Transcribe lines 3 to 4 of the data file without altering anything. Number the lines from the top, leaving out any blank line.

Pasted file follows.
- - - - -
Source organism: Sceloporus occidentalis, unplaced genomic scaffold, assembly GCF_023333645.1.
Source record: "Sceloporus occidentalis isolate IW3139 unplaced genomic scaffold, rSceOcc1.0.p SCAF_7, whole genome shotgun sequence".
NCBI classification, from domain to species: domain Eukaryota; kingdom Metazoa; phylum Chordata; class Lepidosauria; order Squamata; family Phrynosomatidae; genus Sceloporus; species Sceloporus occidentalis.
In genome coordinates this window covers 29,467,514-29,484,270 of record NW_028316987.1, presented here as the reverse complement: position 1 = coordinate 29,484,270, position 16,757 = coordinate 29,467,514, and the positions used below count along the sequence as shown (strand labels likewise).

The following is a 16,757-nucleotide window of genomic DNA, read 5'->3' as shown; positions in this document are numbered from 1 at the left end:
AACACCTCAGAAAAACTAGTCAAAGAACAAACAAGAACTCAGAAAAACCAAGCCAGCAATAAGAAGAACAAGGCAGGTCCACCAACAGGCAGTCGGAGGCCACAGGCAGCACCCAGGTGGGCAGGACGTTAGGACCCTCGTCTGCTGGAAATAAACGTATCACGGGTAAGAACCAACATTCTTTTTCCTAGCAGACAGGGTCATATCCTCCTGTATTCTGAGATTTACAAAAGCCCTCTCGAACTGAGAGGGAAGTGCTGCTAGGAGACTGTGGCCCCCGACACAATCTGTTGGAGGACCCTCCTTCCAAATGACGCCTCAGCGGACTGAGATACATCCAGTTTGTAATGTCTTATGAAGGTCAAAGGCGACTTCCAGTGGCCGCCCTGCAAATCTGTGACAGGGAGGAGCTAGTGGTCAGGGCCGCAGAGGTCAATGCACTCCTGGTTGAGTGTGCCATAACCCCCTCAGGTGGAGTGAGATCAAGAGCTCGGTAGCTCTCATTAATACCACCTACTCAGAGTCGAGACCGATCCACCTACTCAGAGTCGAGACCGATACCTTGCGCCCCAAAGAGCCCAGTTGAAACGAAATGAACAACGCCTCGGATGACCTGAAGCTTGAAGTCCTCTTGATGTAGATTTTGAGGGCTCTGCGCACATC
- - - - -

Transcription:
NCBI classification, from domain to species: domain Eukaryota; kingdom Metazoa; phylum Chordata; class Lepidosauria; order Squamata; family Phrynosomatidae; genus Sceloporus; species Sceloporus occidentalis.
In genome coordinates this window covers 29,467,514-29,484,270 of record NW_028316987.1, presented here as the reverse complement: position 1 = coordinate 29,484,270, position 16,757 = coordinate 29,467,514, and the positions used below count along the sequence as shown (strand labels likewise).